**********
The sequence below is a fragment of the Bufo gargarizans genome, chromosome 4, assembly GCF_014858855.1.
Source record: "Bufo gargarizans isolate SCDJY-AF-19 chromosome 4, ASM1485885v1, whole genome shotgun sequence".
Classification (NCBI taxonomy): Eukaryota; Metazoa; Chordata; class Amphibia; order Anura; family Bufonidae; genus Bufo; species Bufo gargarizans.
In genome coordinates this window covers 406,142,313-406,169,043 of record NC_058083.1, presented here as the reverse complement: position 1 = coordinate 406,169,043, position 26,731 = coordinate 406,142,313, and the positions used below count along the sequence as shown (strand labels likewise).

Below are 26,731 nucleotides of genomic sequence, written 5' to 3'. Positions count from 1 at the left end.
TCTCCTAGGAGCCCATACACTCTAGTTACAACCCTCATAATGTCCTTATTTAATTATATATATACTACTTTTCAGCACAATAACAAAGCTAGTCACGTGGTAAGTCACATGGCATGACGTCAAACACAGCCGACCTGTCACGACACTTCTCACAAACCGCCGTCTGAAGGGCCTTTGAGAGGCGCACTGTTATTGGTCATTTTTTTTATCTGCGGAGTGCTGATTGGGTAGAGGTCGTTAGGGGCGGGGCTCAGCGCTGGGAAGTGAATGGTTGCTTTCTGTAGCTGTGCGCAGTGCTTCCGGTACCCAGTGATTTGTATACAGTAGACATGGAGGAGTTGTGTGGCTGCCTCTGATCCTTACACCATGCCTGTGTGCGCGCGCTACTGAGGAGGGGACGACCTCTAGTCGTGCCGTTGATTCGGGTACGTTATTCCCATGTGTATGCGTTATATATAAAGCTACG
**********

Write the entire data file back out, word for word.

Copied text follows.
The sequence below is a fragment of the Bufo gargarizans genome, chromosome 4, assembly GCF_014858855.1.
Source record: "Bufo gargarizans isolate SCDJY-AF-19 chromosome 4, ASM1485885v1, whole genome shotgun sequence".
Classification (NCBI taxonomy): Eukaryota; Metazoa; Chordata; class Amphibia; order Anura; family Bufonidae; genus Bufo; species Bufo gargarizans.
In genome coordinates this window covers 406,142,313-406,169,043 of record NC_058083.1, presented here as the reverse complement: position 1 = coordinate 406,169,043, position 26,731 = coordinate 406,142,313, and the positions used below count along the sequence as shown (strand labels likewise).

Below are 26,731 nucleotides of genomic sequence, written 5' to 3'. Positions count from 1 at the left end.
TCTCCTAGGAGCCCATACACTCTAGTTACAACCCTCATAATGTCCTTATTTAATTATATATATACTACTTTTCAGCACAATAACAAAGCTAGTCACGTGGTAAGTCACATGGCATGACGTCAAACACAGCCGACCTGTCACGACACTTCTCACAAACCGCCGTCTGAAGGGCCTTTGAGAGGCGCACTGTTATTGGTCATTTTTTTTATCTGCGGAGTGCTGATTGGGTAGAGGTCGTTAGGGGCGGGGCTCAGCGCTGGGAAGTGAATGGTTGCTTTCTGTAGCTGTGCGCAGTGCTTCCGGTACCCAGTGATTTGTATACAGTAGACATGGAGGAGTTGTGTGGCTGCCTCTGATCCTTACACCATGCCTGTGTGCGCGCGCTACTGAGGAGGGGACGACCTCTAGTCGTGCCGTTGATTCGGGTACGTTATTCCCATGTGTATGCGTTATATATAAAGCTACG